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I remember looking at the back of my hand a few months ago and I was surprised that I didn't know it anymore. This sun-browned hand with all the darker spots on it wasn't the hand I remembered. It looked more like my father's hand and yet not. My fingers are longer than his were and the veins on my hand more prominent. But my hand looked as old as I remembered his to be.
I know that I'm getting older, of course; my 60th has come, been celebrated and is now another memory. The birthday itself seemed meaningless at the time, but biology will not be denied. The lines in my face deepen, my hair continues to thin, and I don't recover from eating big as quickly as I used to. I don't wake up with an erection every morning. I play computer games more often and want to work less, and in this regard I am much more aware of how tired I am of working for a living. It's been 44 years now and I've been responsible for supporting a family most of that time. My eyesight is beyond drugstore correction, and I've got to wear a partial denture on one side.
I am less tolerant of irresponsibility. Funny, I thought that as I got older, I'd get mellower. In some areas of my life that's true, but in others I am less understanding than I used to be.
I find I've begun to favor the death penalty in some cases. I accept that and am dismayed by the fact that things go in cycles, and the same miseries occur over and over again on the individual, national and international political levels. These days, it seems to be politically incorrect to fully describe history so that we can learn from it. We have to lie about what we have gone through so no one will be offended by what was true at the time.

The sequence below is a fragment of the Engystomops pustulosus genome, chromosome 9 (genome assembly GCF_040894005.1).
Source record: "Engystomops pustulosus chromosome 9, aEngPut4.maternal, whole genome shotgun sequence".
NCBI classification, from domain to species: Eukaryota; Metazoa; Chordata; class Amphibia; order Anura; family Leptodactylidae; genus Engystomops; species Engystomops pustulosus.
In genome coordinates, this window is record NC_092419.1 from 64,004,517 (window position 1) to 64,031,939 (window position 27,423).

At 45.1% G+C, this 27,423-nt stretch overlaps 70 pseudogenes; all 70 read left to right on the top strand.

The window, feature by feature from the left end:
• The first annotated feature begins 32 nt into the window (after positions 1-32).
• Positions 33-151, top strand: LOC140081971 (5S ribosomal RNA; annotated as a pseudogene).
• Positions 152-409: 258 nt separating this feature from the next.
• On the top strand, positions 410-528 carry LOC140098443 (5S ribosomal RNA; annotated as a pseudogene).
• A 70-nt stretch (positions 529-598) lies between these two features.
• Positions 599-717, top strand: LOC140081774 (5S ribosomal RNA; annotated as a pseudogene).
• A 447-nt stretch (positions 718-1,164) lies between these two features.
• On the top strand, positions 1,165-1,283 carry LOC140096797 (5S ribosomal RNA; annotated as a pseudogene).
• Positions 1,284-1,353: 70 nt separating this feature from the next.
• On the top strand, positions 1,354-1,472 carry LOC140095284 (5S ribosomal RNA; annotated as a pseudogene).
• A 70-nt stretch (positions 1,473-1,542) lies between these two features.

I have no patience for those who deny the worth of men and what we as a gender have sacrificed in behalf of everyone in all the wars we have been through.
And I wonder if we have really solved anything much in the realm of human relations, when there are best-selling authors claiming males are by nature rapists and are not to be trusted with their children and the future of the country.
I took solace in music once. But now I find all my heroes are dying or retiring. Ellington and Basie are long gone, of course. But Miles leaving? That was tough. I played everything I had of his in my collection of 33s the day he died. He took a lot of my memories with him. And now Gerry Mulligan. I'm going to miss Gerry.
And Frank done? Was that mumbling Dylan serenade at Sinatra's 80th the best the music industry could do to top off Sinatra's farewell? As Gary Cooper used to say, "Yup!" Yup. That's what it's come to. The world's going to schlock.
Ah, I know, I'm rambling. I know what it's really about, this dull, gray mood that hangs over me like a long, cold, slushy Chicago winter.
I miss my dad. He died this past September on the morning of that blue-collar holiday, Labor Day.
At his memorial service, I heard people say of him that he was a simple man, and I felt insulted and embarrassed because I thought of "simple" as a diminishment of him. It was only later, after my sorrow had abated some, that I heard the tone in their voices and now I know how they meant it. They meant it the same loving way Studs Terkel means it when he talks of the little people of this land. Little-known, but never little in spirit.
Studs would have loved my father, because he was the kind of down-to-earth guy who built cities like Chicago. Studs wouldn't have called him "Mr." After a few minutes he would have called him "Tony," just as all his friends did, because my father drew people to him. As soon as you started talking to him, you began to feel he'd be easy to be around.